Messed up your git history? Use git merge squash to clean it.

Introduction

Have you ever found yourself in a situation when you made a lot of commits with messages like fix, more fixes in the dev branch? I did. It could have been that you stayed truthful to keeping git commits as small as possible. However, this rule applies only if your small commits were fully complete and tested. Let’s be honest, such commits most probably weren’t. Apparently, you just wanted to finish this never-ending task just to get it done.

Eventually, if you are lucky and patient enough, all these fixes lead to some working code. Would you merge it master? You could, but all these commits won’t pass code review. They shouldn’t, as this would make main branch messy as well. No one will be willing to understand these commits. Moreover, no one should ever revert to these commits, because they don’t represent a stable state in a repository history. So, what should we do?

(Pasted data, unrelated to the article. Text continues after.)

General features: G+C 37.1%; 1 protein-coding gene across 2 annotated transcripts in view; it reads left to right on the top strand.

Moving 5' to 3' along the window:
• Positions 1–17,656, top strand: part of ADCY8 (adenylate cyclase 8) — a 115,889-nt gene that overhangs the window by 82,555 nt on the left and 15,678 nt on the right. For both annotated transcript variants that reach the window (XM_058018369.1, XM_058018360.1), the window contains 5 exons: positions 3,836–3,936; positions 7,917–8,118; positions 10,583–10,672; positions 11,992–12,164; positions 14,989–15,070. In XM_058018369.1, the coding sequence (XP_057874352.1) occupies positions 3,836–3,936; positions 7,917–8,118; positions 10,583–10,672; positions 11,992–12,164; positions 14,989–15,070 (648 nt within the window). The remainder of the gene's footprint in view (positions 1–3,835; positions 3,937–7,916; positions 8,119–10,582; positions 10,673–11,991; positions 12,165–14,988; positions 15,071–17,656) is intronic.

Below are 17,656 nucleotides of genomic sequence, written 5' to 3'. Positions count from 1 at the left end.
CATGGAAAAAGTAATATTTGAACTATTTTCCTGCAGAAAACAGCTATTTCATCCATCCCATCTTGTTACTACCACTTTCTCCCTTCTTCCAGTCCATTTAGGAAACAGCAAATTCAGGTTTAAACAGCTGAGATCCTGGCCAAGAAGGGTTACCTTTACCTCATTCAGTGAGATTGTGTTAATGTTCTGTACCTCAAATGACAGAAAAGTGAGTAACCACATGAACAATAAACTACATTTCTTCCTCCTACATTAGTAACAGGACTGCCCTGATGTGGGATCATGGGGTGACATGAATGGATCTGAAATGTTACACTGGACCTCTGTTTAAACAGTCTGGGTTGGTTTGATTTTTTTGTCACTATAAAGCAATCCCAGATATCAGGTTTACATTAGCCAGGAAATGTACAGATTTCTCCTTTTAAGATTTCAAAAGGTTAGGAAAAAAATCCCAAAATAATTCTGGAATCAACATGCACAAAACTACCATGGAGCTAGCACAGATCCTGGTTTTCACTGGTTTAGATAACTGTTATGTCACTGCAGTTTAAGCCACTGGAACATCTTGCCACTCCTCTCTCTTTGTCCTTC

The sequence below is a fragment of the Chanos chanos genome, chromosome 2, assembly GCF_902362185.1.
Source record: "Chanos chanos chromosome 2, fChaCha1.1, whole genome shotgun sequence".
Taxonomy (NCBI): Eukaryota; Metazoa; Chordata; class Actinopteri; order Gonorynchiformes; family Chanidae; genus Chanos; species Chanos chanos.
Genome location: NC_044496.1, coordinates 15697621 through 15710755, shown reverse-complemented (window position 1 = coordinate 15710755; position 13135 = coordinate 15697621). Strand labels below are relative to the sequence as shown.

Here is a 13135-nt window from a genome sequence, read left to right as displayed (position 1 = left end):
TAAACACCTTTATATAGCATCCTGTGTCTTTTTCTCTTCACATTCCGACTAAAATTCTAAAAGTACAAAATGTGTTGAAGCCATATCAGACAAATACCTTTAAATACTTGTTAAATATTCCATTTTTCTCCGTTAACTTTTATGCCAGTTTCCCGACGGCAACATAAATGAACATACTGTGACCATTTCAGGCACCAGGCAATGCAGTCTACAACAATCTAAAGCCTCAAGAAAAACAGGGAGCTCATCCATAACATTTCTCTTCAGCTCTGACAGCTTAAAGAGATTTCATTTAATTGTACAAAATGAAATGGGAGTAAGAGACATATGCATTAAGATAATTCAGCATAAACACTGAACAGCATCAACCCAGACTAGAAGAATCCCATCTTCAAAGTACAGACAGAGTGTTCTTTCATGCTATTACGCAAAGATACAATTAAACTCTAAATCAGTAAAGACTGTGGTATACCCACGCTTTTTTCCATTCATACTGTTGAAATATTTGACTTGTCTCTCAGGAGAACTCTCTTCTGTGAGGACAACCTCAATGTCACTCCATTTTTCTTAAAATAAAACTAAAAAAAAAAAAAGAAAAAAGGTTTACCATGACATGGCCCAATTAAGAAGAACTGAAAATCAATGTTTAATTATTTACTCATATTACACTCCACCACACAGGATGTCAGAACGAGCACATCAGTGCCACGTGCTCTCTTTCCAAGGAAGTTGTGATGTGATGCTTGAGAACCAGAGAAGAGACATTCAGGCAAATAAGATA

Luckily, git merge --squash is the magic command which will help us to “squash” all these commits into one. The one we will merge to main branch

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